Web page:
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The Evolution of Olympic Bodies

By Holley | In Anatomy & Physiology | on August 23, 2012

Knowing I’m a fan of infographics, Ruth sent me this great infographic that covers the evolution of the bodies of Olympians. The infographics cover what has changed about the bodies of Olympians in five different sports since 1912, and what seems to be the ideal body-type to excel in each sport.

The first sport covered is Olympic weightlifting. Since 1958, the athletes have just gotten bigger. Olympic records in the heavyweight division in the clean and jerk went from 401 lbs to 579 lbs, and the world record holder in the flyweight division can almost lift as much as a heavy weight in 1958. Bottom line, the heavier guys can lift more, but the shorter, lighter athletes lift a much larger percentage of their body weight. The shorter limbs and lower center of mass make for a better oly lifter.

The next athlete covered was the sprinter, comparing the 1929 world record holder to Usain Bolt. Bolt is almost a foot taller and is 40 lbs heavier. In general, the taller sprinters with a higher center of mass fall forward faster and can use their long limbs to create momentum. Also, the athletes have put on more muscle to make them more explosive and have the muscle fibers twitch faster.

Rowers have gotten much taller over the years, especially the females. Rowers are among the tallest of the female athletes, and while the additional height and weight cause the boats to sink in the water, resulting in more drag, they have longer strokes which leave the paddles in the water longer. These long, powerful strokes are more efficient than the short quick strokes, making the additional weight worth it.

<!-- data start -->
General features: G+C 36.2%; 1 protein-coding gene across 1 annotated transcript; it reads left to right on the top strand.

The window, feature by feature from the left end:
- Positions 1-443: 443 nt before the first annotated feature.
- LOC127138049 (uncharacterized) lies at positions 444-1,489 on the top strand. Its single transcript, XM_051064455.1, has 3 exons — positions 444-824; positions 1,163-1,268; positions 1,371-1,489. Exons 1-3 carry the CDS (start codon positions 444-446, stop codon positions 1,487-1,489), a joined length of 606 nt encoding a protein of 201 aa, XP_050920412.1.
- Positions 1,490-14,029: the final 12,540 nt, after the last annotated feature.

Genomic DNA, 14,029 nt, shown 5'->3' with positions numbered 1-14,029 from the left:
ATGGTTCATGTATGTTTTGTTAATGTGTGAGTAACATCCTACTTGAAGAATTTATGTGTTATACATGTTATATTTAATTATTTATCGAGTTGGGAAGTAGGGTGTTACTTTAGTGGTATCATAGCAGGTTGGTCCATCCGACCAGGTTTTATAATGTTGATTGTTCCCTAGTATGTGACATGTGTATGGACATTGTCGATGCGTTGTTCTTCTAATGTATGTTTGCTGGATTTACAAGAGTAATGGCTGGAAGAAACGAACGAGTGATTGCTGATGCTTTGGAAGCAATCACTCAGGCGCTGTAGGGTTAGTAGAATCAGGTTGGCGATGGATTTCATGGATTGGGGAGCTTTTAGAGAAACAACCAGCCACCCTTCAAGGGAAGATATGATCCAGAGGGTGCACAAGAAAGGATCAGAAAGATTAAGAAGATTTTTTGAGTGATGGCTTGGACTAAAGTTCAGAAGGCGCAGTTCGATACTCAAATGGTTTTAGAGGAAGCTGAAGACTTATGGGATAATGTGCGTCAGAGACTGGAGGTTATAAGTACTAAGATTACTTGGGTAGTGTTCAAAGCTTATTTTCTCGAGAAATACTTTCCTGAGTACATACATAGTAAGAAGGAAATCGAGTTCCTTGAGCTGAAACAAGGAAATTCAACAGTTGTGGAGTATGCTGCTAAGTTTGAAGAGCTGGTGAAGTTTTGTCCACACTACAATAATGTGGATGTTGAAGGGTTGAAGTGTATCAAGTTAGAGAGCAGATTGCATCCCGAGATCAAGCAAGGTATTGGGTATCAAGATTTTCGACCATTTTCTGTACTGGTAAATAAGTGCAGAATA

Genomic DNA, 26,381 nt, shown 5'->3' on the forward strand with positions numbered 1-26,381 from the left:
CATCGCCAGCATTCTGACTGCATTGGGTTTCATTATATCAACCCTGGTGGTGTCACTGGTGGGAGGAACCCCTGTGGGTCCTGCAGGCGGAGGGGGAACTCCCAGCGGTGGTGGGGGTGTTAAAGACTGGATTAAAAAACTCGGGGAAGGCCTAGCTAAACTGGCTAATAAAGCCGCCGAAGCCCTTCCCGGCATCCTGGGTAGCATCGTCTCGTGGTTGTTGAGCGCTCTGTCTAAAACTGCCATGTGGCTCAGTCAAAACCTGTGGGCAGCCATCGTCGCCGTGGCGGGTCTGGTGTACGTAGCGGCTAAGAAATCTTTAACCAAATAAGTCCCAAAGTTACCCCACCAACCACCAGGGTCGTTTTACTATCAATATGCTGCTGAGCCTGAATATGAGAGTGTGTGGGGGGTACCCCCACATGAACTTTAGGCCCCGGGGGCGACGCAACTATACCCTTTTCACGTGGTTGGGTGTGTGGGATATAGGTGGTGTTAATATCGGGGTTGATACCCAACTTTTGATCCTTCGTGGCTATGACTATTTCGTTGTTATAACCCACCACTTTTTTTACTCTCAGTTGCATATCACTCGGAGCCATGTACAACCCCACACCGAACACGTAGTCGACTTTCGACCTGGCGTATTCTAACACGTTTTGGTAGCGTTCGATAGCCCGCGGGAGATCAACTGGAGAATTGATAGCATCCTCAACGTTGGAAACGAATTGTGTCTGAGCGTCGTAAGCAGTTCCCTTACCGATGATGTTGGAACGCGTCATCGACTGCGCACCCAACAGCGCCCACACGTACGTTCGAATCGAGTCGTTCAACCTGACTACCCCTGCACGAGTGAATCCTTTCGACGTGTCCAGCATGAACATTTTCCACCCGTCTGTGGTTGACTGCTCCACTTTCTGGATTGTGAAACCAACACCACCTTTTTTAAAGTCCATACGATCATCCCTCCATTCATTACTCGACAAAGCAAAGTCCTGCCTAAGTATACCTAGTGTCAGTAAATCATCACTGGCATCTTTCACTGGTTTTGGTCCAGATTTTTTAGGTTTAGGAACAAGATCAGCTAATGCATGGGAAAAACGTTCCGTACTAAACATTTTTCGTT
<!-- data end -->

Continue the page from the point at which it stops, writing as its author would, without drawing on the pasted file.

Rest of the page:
Marathon runners haven’t changed too much over the years, the best runners are just light. They minimize energy by having low impact and they take shorter, quick strides. They’re also less likely to overheat because they have less body mass to generate heat and have a larger relative surface area to dissipate heat.

The last athlete looked at was the swimmer. Swimmers have gotten a little taller and the record for 100m freestyle has dropped by almost 15 seconds. They’re among the tallest of the Olympic athletes and that plays to their advantage because the long limbs better propel them through the water and the big hands and feet displace more water. Swimmers also tend to have long torsos which makes them more hydrodynamic.

In general it looks like the athletes are better trained in their respective sports. Diet regimens have been better perfected to result in lean, dense muscles and training technique has improved over time. Even in the sport of CrossFit which hasn’t been around that long, you can notice a transformation in the Games level athletes. The average Joe doesn’t stand a chance in the Games any more because the level of competition has risen drastically, and will only continue to do so. Just take a look at this video (about 4:30 in) when Games athletes are asked about what the Games will be like 5 years from now, they’re all speechless. Considering the athletes that have won the Games for the last two years in a row, they seem to be pretty average in size and true jacks of all trades. They aren’t the best at body-weight movements and they aren’t the strongest out there, but they’re still pretty darn fast and can move around a respectable amount of weight.

Check out the link to the infographic and read through the information about the body changes and physics behind the theorized ideal athlete shape for each sport, it’s pretty interesting. Post to comments any Olympic transformations you’ve noticed over the years. They did some flashbacks during the Olympic Games coverage this year, what did you find most interesting?

 


WOD 08.23.12

Skills day

 

 

Again, if you haven’t, vote for the Leftovers here: http://shakedownseries.com/best-team-name-poll/

One Comment to "The Evolution of Olympic Bodies"

  • James says:

    August 23, 2012 at 10:40 AM -

    I only need to improve my C&J by +200lbs — I got this!

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